“‘S***, that almost got me! Smarten up, Gibson. F***ing pay attention.’”
It happens to everyone. Gibson memorably got flush head-kicked by Carlos Condit at a UFC open workout. Lopez, likewise, has eaten plenty of body shots from his perpetual troll Volkanovski. “I’ve got to make sure that my guts are tense the whole time,” Lopez laughs. “If I relax for a minute, mate, I know I’m going to cop one.” Nicksick has own serial offenders, particularly UFC featherweight Dan Ige. “He’s probably the one that’s cracked me the most,” Nicksick jokes out of love, “and it’s funny because Dan just recently realized that the f***ing center of the pad that has like the target in the middle. He’s like, ‘Oh, I’m supposed to hit it in that target, huh? That’s a target.’ I’m like, ‘Bro, how long have you been doing this for?? Yeah, motherf***er, that’s what you’re supposed to hit! Not me!’”
Even the longest and most trusting relationships can be daunting. Madden says he worked with UFC bantamweight Cory Sandhagen for more than a decade, and the sessions were the peak of pad-holder stress. “Cory is so f***ing fast. It was just so hard for me to keep up with him sometimes, especially as we got deeper into camp and he was closer to the fight and he was in shape,” he says. “I just wouldn’t be there sometimes, he would be a step ahead of me and I’m trying to catch up to him — like, he’ll throw a jumping knee or something and it hits me in the chin instead of the pad because I’m not there in time.
“It was one of the hardest things to do ever. … I had to prepare myself like two days before those sessions, and made sure I ate right, I was mentally focused, because he was dialed in and I had to be dialed in too. Like, those sessions gave me anxiety, when he was just on.”
The coach chuckles thinking back on the violence of the work. He loved every second.
While sliced eyeballs and grossly misshapen hands can come with the territory, pad-holding has been a staple of the fight game since the dawn of combat for a reason. There is simply no replacement for the blood and sweat equity athletes find on the mitts, and when the countless hours two parties invest over a span of months and years materializes with one glorious flourish on fight night, there are few better feelings in the world.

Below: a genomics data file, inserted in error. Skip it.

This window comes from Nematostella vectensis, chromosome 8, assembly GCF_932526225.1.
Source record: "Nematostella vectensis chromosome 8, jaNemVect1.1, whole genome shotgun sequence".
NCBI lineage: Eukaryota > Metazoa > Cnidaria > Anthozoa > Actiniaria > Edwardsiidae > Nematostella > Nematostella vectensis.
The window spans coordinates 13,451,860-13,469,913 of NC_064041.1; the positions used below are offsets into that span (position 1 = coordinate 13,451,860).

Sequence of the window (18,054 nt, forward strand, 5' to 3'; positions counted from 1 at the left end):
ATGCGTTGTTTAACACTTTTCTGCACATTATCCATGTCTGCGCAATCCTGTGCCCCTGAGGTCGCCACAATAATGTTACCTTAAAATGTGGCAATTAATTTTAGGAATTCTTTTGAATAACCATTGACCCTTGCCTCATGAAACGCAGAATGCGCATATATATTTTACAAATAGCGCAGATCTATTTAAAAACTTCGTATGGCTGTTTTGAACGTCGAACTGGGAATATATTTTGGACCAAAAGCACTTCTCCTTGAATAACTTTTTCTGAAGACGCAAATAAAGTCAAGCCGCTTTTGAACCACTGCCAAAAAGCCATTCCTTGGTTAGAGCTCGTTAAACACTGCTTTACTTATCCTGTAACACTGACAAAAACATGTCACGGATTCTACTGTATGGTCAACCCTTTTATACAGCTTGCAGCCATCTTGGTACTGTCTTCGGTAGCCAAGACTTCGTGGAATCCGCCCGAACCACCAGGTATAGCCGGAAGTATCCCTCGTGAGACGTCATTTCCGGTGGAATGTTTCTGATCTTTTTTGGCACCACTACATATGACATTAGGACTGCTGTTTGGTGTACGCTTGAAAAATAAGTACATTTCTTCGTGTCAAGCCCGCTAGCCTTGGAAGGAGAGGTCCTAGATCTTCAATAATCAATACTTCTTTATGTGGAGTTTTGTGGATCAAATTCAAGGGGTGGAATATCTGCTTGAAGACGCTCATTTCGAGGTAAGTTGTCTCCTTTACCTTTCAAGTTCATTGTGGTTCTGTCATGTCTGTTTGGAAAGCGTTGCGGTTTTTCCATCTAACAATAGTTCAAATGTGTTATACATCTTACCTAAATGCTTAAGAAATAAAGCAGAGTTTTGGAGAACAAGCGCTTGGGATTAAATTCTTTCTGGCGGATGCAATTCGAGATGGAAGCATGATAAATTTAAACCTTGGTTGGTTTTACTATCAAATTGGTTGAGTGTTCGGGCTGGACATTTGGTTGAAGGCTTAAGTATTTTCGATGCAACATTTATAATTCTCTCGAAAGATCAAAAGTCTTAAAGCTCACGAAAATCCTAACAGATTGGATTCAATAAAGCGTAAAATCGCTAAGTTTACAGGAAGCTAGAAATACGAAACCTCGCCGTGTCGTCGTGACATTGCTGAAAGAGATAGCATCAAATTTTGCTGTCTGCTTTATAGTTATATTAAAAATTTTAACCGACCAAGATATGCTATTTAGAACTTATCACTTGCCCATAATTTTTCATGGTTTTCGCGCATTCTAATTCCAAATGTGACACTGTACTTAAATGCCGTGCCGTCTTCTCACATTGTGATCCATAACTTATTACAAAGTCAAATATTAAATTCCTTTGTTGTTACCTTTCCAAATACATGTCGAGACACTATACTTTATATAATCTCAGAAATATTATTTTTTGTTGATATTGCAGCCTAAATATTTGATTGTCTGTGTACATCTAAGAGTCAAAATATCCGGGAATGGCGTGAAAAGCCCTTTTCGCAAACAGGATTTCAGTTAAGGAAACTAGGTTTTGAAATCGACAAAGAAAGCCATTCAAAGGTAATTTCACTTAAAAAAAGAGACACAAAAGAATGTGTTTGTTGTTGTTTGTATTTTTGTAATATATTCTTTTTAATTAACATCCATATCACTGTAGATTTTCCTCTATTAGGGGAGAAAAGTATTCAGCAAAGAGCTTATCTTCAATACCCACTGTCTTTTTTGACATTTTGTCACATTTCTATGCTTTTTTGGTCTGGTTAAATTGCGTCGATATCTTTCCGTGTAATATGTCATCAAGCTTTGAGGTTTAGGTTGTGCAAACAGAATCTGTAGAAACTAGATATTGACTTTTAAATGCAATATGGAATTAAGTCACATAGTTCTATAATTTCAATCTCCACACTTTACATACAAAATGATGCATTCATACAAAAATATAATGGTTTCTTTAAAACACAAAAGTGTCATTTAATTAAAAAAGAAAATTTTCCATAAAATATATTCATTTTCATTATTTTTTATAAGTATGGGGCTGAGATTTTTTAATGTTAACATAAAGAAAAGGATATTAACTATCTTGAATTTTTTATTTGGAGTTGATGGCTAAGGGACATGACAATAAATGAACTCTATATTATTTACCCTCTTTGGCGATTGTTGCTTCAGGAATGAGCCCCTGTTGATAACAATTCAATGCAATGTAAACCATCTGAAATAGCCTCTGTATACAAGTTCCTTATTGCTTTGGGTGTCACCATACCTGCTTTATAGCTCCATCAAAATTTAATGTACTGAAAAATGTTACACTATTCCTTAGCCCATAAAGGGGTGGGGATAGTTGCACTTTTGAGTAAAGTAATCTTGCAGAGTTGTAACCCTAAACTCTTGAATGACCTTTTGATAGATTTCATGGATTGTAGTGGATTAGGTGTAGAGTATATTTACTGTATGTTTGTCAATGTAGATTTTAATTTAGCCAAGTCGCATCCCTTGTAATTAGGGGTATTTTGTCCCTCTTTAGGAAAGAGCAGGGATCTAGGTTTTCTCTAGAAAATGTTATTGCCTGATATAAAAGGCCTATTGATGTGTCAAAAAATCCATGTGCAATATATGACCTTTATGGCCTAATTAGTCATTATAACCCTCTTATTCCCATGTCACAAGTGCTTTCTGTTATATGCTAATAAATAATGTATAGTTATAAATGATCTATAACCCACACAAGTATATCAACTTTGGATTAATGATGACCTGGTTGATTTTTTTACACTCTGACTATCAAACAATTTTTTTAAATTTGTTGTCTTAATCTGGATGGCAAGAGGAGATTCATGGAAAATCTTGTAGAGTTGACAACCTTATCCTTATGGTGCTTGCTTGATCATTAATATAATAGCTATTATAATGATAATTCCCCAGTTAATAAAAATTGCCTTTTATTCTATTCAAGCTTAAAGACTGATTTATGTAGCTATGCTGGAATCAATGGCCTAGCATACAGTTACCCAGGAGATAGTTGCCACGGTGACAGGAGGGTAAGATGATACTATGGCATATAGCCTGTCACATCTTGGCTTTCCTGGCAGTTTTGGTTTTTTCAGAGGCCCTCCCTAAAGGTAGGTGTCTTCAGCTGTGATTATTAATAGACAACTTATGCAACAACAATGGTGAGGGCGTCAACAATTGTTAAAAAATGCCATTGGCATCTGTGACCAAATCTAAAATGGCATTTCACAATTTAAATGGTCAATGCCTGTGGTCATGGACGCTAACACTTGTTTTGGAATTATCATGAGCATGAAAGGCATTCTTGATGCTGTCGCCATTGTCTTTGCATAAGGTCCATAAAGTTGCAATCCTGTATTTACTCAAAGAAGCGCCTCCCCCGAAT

“It’s insane. It’s like playing a video game where, when when I go back and watch the fight with Francis and Stipe [Miocic], the second one [at UFC 260], I’m literally [watching it] unfold in front of my face, every little thing that we’ve worked on,” says Nicksick.
“Like if you’re in football and you script your first 10 plays, ‘OK, here’s play number one — if we can get this play going, then all these other plays are going to start opening up.’ And holy s***, it just was downhill from there. … Every little thing we did [in practice] was just unfolding right in front of us. Honest to God, it was like being a conductor to an orchestra.”
Every pad-holder has their own favorite tales. Lopez is partial to a combination he and Volkanovski relentlessly drilled that downed Chad Mendes — a blistering jab, dig to the body, overhand that obliterated one of the UFC’s more accomplished featherweights. “I actually call that ‘the Mendes combination’ now,” Lopez says with a chuckle. Likewise, Gibson is fond of the Hollywood-esque beauty he and Donald Cerrone authored that felled Rick Story, or Lando Vannata’s infamous spinning heel-kick debut on John Makdessi.